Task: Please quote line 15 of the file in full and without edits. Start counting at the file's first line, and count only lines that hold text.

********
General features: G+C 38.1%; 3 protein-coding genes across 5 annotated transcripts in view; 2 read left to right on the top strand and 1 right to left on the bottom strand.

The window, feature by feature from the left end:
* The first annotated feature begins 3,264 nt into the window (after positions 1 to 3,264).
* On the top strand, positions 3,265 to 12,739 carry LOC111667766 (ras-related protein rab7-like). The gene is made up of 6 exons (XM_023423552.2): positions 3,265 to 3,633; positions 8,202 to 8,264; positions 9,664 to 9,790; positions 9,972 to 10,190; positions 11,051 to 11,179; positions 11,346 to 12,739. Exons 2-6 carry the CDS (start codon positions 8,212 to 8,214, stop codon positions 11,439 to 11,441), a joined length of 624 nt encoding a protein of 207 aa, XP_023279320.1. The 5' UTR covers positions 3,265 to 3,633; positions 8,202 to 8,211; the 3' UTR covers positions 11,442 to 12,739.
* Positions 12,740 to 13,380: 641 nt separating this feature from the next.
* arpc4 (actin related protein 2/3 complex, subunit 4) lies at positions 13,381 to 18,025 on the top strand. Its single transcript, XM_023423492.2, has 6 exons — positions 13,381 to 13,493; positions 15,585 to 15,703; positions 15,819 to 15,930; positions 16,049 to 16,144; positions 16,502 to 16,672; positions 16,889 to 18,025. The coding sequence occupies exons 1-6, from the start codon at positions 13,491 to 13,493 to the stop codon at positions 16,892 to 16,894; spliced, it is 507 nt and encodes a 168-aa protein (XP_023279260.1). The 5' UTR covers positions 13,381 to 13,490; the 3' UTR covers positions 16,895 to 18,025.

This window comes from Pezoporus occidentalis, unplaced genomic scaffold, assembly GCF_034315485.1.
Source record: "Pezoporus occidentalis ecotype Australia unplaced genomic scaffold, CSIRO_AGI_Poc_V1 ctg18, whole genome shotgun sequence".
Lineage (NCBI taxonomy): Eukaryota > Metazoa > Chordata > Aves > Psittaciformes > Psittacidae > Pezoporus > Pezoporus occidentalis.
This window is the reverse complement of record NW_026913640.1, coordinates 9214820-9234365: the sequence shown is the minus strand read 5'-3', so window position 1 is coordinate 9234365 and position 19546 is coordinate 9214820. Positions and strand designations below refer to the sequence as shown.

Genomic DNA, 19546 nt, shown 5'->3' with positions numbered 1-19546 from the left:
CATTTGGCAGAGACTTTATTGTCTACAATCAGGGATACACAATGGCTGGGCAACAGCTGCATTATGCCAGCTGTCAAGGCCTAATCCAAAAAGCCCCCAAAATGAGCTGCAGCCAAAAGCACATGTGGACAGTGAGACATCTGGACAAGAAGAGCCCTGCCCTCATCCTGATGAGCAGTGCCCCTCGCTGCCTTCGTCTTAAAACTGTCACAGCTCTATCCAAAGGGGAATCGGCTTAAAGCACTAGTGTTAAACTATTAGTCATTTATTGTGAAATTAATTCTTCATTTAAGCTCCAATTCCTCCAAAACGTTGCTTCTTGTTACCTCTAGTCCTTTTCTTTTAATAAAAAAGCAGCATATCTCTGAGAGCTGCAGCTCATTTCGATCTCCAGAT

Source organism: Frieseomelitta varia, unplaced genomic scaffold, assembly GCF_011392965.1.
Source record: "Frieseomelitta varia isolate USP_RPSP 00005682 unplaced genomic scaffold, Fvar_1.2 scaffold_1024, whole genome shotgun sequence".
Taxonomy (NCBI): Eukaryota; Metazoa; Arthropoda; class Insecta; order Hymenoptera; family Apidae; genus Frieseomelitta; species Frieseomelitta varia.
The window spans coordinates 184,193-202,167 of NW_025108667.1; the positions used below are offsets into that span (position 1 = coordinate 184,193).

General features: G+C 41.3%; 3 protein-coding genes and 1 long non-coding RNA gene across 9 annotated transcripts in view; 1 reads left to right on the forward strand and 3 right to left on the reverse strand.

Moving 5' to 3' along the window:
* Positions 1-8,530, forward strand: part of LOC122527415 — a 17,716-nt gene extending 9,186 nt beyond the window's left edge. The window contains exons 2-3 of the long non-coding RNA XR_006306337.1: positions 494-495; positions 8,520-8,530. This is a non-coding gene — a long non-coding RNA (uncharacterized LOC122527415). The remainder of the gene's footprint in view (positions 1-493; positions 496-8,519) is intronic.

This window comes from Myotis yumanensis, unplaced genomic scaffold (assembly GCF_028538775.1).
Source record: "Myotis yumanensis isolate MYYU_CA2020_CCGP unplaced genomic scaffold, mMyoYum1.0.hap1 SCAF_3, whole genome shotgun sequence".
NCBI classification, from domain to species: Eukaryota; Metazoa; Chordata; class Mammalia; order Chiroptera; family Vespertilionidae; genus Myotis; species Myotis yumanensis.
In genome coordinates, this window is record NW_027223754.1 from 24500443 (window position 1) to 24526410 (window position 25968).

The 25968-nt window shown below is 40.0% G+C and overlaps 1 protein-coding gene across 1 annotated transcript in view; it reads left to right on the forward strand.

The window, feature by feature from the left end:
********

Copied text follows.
Taxonomy (NCBI): Eukaryota; Metazoa; Arthropoda; class Insecta; order Hymenoptera; family Apidae; genus Frieseomelitta; species Frieseomelitta varia.